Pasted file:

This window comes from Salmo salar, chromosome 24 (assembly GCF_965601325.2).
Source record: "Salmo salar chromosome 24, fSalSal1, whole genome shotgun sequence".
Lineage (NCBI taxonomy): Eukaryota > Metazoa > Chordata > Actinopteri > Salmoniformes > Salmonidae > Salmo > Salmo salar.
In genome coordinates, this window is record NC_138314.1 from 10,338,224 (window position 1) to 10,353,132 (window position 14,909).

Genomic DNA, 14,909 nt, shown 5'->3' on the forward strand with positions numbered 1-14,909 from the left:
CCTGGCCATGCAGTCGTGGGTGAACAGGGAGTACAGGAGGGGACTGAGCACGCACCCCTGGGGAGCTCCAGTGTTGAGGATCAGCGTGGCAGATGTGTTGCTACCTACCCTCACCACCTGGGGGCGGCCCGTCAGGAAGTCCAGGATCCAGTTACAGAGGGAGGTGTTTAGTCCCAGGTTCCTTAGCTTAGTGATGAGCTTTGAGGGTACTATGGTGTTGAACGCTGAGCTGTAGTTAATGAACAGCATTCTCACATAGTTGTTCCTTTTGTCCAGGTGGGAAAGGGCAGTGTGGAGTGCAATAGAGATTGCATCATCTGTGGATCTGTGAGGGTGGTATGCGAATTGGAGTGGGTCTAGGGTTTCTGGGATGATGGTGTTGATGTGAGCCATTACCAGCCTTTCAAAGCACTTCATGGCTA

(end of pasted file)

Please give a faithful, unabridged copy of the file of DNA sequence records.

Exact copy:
This window comes from Salmo salar, chromosome 24 (assembly GCF_965601325.2).
Source record: "Salmo salar chromosome 24, fSalSal1, whole genome shotgun sequence".
Lineage (NCBI taxonomy): Eukaryota > Metazoa > Chordata > Actinopteri > Salmoniformes > Salmonidae > Salmo > Salmo salar.
In genome coordinates, this window is record NC_138314.1 from 10,338,224 (window position 1) to 10,353,132 (window position 14,909).

Genomic DNA, 14,909 nt, shown 5'->3' on the forward strand with positions numbered 1-14,909 from the left:
CCTGGCCATGCAGTCGTGGGTGAACAGGGAGTACAGGAGGGGACTGAGCACGCACCCCTGGGGAGCTCCAGTGTTGAGGATCAGCGTGGCAGATGTGTTGCTACCTACCCTCACCACCTGGGGGCGGCCCGTCAGGAAGTCCAGGATCCAGTTACAGAGGGAGGTGTTTAGTCCCAGGTTCCTTAGCTTAGTGATGAGCTTTGAGGGTACTATGGTGTTGAACGCTGAGCTGTAGTTAATGAACAGCATTCTCACATAGTTGTTCCTTTTGTCCAGGTGGGAAAGGGCAGTGTGGAGTGCAATAGAGATTGCATCATCTGTGGATCTGTGAGGGTGGTATGCGAATTGGAGTGGGTCTAGGGTTTCTGGGATGATGGTGTTGATGTGAGCCATTACCAGCCTTTCAAAGCACTTCATGGCTA